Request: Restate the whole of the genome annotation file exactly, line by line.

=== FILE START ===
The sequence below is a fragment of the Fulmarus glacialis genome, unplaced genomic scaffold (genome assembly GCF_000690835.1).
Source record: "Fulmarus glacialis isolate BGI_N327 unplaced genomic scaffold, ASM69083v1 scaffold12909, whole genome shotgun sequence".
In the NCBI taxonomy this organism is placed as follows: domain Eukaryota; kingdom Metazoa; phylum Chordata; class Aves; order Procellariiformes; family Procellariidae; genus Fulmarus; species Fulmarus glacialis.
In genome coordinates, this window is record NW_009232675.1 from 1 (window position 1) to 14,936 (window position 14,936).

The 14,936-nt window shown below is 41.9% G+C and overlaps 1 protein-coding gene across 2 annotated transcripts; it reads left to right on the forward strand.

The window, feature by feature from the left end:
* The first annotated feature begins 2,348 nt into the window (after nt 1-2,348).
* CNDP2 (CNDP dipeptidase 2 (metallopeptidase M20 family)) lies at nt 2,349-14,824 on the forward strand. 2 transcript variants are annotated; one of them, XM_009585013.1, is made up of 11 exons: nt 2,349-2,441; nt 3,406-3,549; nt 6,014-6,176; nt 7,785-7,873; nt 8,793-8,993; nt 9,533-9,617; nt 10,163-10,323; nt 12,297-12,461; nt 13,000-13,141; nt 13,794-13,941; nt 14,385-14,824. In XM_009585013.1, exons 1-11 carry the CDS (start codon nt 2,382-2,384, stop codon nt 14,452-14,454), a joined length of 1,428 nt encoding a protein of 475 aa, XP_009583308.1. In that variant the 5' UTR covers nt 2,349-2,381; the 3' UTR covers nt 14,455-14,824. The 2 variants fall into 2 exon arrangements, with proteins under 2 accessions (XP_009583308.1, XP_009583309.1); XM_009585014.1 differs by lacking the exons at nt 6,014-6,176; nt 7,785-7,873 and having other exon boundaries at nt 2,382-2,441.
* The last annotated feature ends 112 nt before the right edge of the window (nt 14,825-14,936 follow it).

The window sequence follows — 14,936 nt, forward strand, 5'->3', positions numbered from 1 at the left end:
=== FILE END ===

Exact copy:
The sequence below is a fragment of the Fulmarus glacialis genome, unplaced genomic scaffold (genome assembly GCF_000690835.1).
Source record: "Fulmarus glacialis isolate BGI_N327 unplaced genomic scaffold, ASM69083v1 scaffold12909, whole genome shotgun sequence".
In the NCBI taxonomy this organism is placed as follows: domain Eukaryota; kingdom Metazoa; phylum Chordata; class Aves; order Procellariiformes; family Procellariidae; genus Fulmarus; species Fulmarus glacialis.
In genome coordinates, this window is record NW_009232675.1 from 1 (window position 1) to 14,936 (window position 14,936).

The 14,936-nt window shown below is 41.9% G+C and overlaps 1 protein-coding gene across 2 annotated transcripts; it reads left to right on the forward strand.

The window, feature by feature from the left end:
* The first annotated feature begins 2,348 nt into the window (after nt 1-2,348).
* CNDP2 (CNDP dipeptidase 2 (metallopeptidase M20 family)) lies at nt 2,349-14,824 on the forward strand. 2 transcript variants are annotated; one of them, XM_009585013.1, is made up of 11 exons: nt 2,349-2,441; nt 3,406-3,549; nt 6,014-6,176; nt 7,785-7,873; nt 8,793-8,993; nt 9,533-9,617; nt 10,163-10,323; nt 12,297-12,461; nt 13,000-13,141; nt 13,794-13,941; nt 14,385-14,824. In XM_009585013.1, exons 1-11 carry the CDS (start codon nt 2,382-2,384, stop codon nt 14,452-14,454), a joined length of 1,428 nt encoding a protein of 475 aa, XP_009583308.1. In that variant the 5' UTR covers nt 2,349-2,381; the 3' UTR covers nt 14,455-14,824. The 2 variants fall into 2 exon arrangements, with proteins under 2 accessions (XP_009583308.1, XP_009583309.1); XM_009585014.1 differs by lacking the exons at nt 6,014-6,176; nt 7,785-7,873 and having other exon boundaries at nt 2,382-2,441.
* The last annotated feature ends 112 nt before the right edge of the window (nt 14,825-14,936 follow it).

The window sequence follows — 14,936 nt, forward strand, 5'->3', positions numbered from 1 at the left end: